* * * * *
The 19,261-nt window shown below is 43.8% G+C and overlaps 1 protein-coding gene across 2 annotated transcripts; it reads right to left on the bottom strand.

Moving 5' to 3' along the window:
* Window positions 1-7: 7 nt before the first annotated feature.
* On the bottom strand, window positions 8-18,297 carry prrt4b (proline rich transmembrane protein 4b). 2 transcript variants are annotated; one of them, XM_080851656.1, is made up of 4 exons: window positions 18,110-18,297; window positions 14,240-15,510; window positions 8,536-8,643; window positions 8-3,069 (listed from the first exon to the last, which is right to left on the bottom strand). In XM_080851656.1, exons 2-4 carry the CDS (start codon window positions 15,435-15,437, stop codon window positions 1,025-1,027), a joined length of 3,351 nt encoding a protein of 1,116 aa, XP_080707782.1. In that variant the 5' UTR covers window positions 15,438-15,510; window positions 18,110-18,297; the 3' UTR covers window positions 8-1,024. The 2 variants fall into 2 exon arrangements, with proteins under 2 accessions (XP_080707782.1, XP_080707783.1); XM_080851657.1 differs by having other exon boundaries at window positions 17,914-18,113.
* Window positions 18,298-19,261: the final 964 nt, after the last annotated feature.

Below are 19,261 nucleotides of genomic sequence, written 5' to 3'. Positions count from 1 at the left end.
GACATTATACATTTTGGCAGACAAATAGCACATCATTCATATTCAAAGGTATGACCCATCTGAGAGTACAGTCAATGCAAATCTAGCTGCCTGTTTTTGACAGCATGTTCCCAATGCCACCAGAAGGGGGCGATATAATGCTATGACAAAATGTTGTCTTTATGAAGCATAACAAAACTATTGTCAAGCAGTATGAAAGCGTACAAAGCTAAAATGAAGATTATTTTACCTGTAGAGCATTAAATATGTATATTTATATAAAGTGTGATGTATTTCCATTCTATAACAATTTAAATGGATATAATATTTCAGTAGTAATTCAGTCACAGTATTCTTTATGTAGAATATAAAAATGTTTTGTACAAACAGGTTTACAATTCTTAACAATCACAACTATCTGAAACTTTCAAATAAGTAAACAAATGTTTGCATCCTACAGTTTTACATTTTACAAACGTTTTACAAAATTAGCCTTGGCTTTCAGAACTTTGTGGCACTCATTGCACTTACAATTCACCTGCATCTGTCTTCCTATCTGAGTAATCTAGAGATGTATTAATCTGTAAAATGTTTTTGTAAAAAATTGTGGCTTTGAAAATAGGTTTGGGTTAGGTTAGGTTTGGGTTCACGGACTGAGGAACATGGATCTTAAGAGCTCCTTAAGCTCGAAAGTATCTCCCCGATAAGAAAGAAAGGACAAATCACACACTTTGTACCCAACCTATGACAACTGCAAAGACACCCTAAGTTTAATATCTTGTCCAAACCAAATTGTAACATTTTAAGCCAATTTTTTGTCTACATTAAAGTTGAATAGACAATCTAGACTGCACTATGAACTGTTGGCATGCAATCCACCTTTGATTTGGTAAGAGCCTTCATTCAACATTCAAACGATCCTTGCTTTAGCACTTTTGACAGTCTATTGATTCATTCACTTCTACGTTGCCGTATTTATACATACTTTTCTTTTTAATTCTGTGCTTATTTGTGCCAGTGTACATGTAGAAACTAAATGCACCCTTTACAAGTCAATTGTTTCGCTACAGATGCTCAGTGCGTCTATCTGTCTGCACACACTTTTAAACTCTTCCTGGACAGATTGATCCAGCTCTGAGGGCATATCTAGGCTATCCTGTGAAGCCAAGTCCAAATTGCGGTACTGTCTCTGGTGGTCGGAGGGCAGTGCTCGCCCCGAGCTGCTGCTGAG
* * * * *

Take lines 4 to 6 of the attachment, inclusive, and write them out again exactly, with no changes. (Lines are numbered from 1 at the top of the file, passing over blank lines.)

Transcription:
* On the bottom strand, window positions 8-18,297 carry prrt4b (proline rich transmembrane protein 4b). 2 transcript variants are annotated; one of them, XM_080851656.1, is made up of 4 exons: window positions 18,110-18,297; window positions 14,240-15,510; window positions 8,536-8,643; window positions 8-3,069 (listed from the first exon to the last, which is right to left on the bottom strand). In XM_080851656.1, exons 2-4 carry the CDS (start codon window positions 15,435-15,437, stop codon window positions 1,025-1,027), a joined length of 3,351 nt encoding a protein of 1,116 aa, XP_080707782.1. In that variant the 5' UTR covers window positions 15,438-15,510; window positions 18,110-18,297; the 3' UTR covers window positions 8-1,024. The 2 variants fall into 2 exon arrangements, with proteins under 2 accessions (XP_080707782.1, XP_080707783.1); XM_080851657.1 differs by having other exon boundaries at window positions 17,914-18,113.
* Window positions 18,298-19,261: the final 964 nt, after the last annotated feature.

Below are 19,261 nucleotides of genomic sequence, written 5' to 3'. Positions count from 1 at the left end.